Socially constructing mental health nursing: from sleepwalking zombies through to brave new worlds
Hurley, J & Lakeman, R 2018, 'Socially constructing mental health nursing: from sleepwalking zombies through to brave new worlds', International Journal of Mental Health Nursing, vol 27, no. S1, pp.23.
Abstract available from:
This paper draws upon the philosophical stance of social constructionism to better understand how mental health nursing is presently conceived and to consider its future (if indeed there is one). We also ask whose voices are shaping the future and the discourses that are constructed around health and illness that inform the need for mental health nursing. We adopt a reflexivity to current premises about mental health nursing and search for generative new narratives that may build new futures for the profession, or alternatively make it unrecognizable as a meaningful discipline.
Social constructionism places value upon the use of language; language does not mirror life (Gergen, 2015); rather it is the doing of life. Once we begin to articulate the current and future states of mental health nursing social constructionism argues that we engage in a discourse constructed by tradition and taken for granted values. Our language is not seen as an accurate reflection of our profession and neither is the language of one given rank over that of the other; indeed, multiple descriptions exist for any single phenomena, in this case mental health nursing.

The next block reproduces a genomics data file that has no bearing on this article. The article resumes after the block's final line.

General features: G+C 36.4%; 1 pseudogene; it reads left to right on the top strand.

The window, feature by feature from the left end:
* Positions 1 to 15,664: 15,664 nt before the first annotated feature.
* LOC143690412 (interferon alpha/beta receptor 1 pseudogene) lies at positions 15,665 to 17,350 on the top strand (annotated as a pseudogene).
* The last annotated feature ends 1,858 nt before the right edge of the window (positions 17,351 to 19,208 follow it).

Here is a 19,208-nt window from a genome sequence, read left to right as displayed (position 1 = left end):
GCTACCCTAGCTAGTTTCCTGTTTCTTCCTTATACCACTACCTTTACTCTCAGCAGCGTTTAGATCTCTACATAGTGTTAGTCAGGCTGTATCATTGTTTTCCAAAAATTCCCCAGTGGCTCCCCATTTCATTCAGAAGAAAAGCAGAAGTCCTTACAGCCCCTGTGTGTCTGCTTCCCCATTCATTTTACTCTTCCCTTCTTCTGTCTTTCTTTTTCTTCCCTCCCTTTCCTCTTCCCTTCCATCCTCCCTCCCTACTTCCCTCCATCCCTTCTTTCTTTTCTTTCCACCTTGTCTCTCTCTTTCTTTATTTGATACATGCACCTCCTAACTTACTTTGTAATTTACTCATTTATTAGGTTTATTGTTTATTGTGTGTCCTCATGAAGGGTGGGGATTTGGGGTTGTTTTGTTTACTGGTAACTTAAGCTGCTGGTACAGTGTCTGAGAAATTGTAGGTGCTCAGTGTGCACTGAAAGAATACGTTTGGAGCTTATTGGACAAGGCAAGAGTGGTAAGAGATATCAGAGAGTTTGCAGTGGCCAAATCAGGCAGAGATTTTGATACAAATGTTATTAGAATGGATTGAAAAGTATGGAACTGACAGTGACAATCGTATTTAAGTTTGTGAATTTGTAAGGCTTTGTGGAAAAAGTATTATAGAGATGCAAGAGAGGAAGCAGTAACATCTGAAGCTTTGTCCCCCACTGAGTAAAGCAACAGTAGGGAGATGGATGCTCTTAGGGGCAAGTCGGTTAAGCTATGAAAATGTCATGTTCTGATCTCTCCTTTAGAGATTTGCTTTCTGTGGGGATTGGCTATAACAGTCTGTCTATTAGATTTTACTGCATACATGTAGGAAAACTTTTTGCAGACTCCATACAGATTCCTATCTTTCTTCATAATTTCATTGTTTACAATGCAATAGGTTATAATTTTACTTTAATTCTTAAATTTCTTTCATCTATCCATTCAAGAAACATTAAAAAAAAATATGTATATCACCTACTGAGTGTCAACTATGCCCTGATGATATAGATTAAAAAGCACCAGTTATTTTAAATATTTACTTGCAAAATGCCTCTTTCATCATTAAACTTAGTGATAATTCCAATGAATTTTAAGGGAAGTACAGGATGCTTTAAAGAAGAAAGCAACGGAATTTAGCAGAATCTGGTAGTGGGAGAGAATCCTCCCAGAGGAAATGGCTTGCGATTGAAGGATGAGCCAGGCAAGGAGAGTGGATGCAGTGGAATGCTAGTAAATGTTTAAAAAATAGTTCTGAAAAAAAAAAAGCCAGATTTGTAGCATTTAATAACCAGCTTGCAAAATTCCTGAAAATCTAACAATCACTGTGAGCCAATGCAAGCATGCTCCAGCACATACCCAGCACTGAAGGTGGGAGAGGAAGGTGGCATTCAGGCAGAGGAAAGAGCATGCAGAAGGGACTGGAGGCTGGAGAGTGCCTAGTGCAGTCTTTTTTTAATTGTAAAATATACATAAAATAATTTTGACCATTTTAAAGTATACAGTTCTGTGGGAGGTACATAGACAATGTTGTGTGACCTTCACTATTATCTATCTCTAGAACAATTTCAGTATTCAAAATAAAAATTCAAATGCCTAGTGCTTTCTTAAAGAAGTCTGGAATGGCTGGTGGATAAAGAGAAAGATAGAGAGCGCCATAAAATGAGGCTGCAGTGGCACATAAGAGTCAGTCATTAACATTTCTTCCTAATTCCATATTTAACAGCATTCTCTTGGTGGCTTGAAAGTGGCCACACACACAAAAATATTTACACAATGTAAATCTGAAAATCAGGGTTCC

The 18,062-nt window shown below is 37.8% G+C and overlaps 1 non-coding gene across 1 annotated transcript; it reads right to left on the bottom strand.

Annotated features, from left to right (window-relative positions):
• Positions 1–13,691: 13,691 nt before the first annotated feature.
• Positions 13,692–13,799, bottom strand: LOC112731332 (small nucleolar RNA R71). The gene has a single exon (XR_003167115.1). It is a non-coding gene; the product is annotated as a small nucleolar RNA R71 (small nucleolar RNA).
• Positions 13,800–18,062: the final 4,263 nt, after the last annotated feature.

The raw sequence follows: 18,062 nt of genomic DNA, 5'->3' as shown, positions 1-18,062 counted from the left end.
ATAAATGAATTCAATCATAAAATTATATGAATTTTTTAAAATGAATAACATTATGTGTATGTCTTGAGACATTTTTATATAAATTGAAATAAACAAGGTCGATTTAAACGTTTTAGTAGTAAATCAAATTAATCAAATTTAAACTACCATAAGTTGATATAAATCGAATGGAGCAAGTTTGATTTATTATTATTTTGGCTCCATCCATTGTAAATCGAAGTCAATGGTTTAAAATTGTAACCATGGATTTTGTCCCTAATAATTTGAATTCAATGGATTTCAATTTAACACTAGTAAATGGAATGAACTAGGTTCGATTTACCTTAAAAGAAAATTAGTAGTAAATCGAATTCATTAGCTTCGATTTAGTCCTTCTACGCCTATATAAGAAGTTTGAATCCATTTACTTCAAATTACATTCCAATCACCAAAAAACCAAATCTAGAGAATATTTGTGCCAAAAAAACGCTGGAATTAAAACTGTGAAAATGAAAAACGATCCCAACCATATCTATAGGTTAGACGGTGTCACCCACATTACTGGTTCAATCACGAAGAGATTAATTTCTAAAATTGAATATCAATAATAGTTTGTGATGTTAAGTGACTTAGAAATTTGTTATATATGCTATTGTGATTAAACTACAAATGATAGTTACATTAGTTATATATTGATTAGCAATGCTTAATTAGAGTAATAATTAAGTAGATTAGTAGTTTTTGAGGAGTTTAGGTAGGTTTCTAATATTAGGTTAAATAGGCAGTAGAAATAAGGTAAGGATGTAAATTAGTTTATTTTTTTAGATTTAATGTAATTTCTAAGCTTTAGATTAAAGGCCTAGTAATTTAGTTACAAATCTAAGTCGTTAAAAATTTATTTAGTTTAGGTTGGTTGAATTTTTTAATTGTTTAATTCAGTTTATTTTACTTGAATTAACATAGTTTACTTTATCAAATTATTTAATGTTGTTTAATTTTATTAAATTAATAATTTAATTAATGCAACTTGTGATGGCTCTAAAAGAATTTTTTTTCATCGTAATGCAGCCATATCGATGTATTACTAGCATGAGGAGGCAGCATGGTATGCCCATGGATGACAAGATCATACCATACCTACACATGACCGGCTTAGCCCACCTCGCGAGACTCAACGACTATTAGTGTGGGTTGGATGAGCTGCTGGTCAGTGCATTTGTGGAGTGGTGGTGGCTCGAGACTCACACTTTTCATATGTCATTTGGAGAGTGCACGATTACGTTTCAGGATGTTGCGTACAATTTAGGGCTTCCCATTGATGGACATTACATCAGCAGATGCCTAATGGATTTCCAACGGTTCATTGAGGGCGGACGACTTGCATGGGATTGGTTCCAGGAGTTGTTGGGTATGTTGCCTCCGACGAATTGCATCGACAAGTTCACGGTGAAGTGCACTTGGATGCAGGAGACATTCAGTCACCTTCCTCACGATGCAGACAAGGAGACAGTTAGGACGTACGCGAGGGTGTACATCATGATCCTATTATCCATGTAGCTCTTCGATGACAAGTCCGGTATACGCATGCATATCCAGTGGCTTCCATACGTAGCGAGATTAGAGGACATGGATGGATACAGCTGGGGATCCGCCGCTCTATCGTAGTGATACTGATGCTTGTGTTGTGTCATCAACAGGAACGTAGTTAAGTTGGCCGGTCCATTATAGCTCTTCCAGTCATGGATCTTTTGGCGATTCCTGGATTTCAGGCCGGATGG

However, this multiplicity of descriptions of what is and what could be the future (if any) of mental health nursing generates problems in terms of being able to create shared truth, knowledge and meaning among one another, and to those outside of the profession. The generation of these shared understandings through language consequently assumes rules to apply to the use of words within the contexts in which they are uttered, and it is from within this context that the meaning is generated.
These rules of social constructionism as applied to building a future for the profession inform us that as we describe, or otherwise represent, we fashion our future and that reflections on our understandings are vital to our future well‐being. These rules ask us to consider what relational groups are having the dominant discussions about the future of mental health nursing and who is being silenced, if anyone.
Gergen, K. (2015). An invitation to social constructionism (3rd ed). Los Angles: Sage.